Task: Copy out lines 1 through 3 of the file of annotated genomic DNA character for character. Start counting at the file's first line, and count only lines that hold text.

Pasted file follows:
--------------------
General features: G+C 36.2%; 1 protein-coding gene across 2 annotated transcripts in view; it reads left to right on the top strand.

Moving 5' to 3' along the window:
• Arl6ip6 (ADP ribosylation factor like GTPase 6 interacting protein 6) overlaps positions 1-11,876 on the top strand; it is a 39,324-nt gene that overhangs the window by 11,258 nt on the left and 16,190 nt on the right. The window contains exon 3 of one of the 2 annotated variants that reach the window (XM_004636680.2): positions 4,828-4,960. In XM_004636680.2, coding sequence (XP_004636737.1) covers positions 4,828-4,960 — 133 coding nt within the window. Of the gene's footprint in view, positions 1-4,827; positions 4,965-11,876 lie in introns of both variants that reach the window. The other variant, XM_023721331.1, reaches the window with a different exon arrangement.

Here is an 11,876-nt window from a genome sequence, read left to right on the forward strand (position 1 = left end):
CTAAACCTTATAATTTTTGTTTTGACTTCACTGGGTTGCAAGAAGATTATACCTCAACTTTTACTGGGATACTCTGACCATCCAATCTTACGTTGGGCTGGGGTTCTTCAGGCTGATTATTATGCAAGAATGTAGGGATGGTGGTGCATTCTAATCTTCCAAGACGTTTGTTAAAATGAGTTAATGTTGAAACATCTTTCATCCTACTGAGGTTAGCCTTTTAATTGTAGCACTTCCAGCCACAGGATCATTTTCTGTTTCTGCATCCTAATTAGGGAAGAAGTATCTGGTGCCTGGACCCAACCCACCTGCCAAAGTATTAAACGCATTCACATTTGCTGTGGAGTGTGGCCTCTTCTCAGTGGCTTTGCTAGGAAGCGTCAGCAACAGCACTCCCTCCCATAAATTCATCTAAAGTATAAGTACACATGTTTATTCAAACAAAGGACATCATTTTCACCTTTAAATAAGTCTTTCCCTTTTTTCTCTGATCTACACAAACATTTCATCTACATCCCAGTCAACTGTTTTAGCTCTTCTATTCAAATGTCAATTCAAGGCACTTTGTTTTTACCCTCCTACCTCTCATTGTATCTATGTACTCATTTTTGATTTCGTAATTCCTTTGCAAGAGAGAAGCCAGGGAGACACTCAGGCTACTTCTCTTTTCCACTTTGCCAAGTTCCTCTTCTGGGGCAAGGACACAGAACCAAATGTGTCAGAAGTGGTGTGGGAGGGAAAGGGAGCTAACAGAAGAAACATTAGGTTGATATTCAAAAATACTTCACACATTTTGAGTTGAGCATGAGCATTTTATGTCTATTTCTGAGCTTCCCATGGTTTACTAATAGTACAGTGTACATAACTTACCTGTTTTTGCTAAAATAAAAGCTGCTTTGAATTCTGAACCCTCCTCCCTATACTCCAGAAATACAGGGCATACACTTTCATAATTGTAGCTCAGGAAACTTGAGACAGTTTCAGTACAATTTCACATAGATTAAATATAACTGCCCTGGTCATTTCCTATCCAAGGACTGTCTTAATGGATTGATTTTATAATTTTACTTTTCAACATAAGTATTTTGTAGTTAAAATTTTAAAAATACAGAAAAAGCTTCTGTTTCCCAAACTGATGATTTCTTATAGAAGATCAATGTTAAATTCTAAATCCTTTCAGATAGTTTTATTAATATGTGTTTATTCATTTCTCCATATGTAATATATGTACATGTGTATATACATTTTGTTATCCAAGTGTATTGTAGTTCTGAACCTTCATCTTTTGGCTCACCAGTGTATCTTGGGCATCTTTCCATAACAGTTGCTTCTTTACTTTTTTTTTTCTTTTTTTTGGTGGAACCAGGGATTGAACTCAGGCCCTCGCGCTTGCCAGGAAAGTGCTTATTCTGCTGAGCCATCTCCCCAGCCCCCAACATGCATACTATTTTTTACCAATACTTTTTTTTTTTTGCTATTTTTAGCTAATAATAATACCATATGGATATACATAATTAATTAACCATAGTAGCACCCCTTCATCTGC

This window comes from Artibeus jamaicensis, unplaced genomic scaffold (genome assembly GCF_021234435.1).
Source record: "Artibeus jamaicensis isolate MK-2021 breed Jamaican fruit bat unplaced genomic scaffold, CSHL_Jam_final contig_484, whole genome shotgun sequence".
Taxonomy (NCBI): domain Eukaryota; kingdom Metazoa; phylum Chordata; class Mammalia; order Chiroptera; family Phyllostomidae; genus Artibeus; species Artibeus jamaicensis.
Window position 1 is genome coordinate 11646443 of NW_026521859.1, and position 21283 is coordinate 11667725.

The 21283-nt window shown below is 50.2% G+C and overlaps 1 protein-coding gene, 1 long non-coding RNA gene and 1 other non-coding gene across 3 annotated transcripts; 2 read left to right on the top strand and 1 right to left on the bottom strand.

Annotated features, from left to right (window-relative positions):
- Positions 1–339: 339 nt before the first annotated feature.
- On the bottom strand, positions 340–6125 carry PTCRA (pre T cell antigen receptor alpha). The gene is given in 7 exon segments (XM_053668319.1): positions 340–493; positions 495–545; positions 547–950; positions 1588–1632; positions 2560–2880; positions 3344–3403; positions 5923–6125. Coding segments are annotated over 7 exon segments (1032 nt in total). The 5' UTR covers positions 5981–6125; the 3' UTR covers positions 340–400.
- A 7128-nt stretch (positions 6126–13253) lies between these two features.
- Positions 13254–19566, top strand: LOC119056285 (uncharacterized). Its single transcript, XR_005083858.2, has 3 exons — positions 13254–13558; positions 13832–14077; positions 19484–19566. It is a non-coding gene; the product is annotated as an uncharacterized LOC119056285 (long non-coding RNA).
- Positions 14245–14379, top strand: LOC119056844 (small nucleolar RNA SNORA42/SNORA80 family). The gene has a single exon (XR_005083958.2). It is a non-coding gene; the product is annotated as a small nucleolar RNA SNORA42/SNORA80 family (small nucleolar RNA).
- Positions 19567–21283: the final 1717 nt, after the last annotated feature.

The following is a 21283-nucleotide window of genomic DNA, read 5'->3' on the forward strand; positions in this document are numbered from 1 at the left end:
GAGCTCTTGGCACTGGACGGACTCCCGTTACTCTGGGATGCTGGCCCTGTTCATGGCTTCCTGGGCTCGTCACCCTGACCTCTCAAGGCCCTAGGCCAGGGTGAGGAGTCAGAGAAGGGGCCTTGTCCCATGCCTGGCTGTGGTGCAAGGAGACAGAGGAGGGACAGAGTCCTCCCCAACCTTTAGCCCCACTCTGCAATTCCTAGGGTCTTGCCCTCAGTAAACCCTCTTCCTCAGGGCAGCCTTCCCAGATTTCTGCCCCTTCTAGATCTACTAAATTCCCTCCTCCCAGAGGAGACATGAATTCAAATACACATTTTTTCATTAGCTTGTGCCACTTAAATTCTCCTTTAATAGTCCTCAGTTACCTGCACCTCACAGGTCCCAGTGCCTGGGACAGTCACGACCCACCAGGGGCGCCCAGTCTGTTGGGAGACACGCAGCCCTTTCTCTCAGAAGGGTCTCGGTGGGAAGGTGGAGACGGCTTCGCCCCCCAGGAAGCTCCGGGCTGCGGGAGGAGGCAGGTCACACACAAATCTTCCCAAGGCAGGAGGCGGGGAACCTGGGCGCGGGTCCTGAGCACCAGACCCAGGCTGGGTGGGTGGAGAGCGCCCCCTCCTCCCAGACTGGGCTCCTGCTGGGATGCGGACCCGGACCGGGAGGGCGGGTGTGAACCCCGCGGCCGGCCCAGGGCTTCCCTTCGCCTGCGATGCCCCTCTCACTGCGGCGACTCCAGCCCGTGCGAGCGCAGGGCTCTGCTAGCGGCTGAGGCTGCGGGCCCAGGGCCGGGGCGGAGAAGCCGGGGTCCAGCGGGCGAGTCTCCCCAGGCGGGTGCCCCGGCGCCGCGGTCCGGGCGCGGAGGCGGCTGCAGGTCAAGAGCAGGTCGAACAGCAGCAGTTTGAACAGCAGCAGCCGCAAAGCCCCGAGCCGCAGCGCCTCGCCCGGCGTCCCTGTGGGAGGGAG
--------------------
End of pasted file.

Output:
General features: G+C 36.2%; 1 protein-coding gene across 2 annotated transcripts in view; it reads left to right on the top strand.

Moving 5' to 3' along the window:
• Arl6ip6 (ADP ribosylation factor like GTPase 6 interacting protein 6) overlaps positions 1-11,876 on the top strand; it is a 39,324-nt gene that overhangs the window by 11,258 nt on the left and 16,190 nt on the right. The window contains exon 3 of one of the 2 annotated variants that reach the window (XM_004636680.2): positions 4,828-4,960. In XM_004636680.2, coding sequence (XP_004636737.1) covers positions 4,828-4,960 — 133 coding nt within the window. Of the gene's footprint in view, positions 1-4,827; positions 4,965-11,876 lie in introns of both variants that reach the window. The other variant, XM_023721331.1, reaches the window with a different exon arrangement.